Adolescent mothers were more likely to be anaemic compared with adult mothers and anaemia was associated with reduced child growth, find the study
A new study has found that in India stunting and under-weight were 11 percentage points more prevalent in children born to adolescent mothers than those born to adult mothers.
Conducted by International Food Policy Research Institute (IFPRI), the research also found that there was a strong relationship between teenage pregnancy and child under-nutrition because of several factors including lower educational attainment, poorer nutritional status, less access to health services during antenatal or postnatal period, sub-optimal complementary feeding practices and poorer living conditions of teenage mothers.
The studyis based on data from the fourth round of National Family Health Survey during 2015-16. It was representative at both state and district levels and had covered six lakh households.
It has found that 31 per cent of married women in India gave birth by the age of 18 in 2016 due to societal pressure to consummate the marriage and low knowledge of reproductive health, among other factors. Adolescent mothers were more likely to be anaemic compared with adult mothers and anaemia was associated with reduced child growth. This finding is based on analysis of data relating to 60,097 mother-child pairs.
“As estimated 16 million girls aged 15-19 years give birth annually in the world and 95% of these births occur in low-income and middle-income countries. Reducing adolescent pregnancy can hasten its progress towards achieving the Sustainable Development Goals, particularly those related to poverty, health, nutrition, general wellbeing, equity, and education," says study co-author, Phuong Hong Nguyen.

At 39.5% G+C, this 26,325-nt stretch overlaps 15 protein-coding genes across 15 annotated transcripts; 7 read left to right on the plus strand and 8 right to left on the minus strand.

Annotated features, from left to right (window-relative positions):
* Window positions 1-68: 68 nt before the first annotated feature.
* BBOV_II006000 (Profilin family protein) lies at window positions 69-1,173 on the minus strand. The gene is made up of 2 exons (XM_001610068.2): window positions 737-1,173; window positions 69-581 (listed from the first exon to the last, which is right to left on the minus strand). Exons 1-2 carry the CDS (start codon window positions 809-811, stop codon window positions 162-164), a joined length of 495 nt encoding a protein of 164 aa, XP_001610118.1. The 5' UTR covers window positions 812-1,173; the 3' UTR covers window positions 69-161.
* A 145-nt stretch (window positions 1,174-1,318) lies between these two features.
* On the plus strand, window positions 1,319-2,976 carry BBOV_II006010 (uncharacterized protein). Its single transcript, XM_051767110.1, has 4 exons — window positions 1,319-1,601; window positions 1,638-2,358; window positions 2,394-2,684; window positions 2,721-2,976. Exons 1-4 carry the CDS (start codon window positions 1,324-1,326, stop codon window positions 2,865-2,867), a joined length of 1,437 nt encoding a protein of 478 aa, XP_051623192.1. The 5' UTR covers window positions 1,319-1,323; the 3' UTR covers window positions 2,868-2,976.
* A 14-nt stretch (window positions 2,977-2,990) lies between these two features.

Pregnancy and childbirth complications are also leading cause of death among 15-19 year old girls globally. Adolescent pregnancy often results in school dropout affecting young women’s education and income. The prevalence of thinness among Indian women is twice as high in those married before 18 than those married after 24.
"Unfortunately, in India, early marriage and subsequent pregnancy is often not a deliberate choice, but rather the result of an absence of choices, and of circumstances beyond a girl's control," added Purnima Menon, a co-author of the study published in The Lancet Child and Adolescent Health.
We are a voice to you; you have been a support to us. Together we build journalism that is independent, credible and fearless. You can further help us by making a donation. This will mean a lot for our ability to bring you news, perspectives and analysis from the ground so that we can make change together.
Comments are moderated and will be published only after the site moderator’s approval. Please use a genuine email ID and provide your name. Selected comments may also be used in the ‘Letters’ section of the Down To Earth print edition.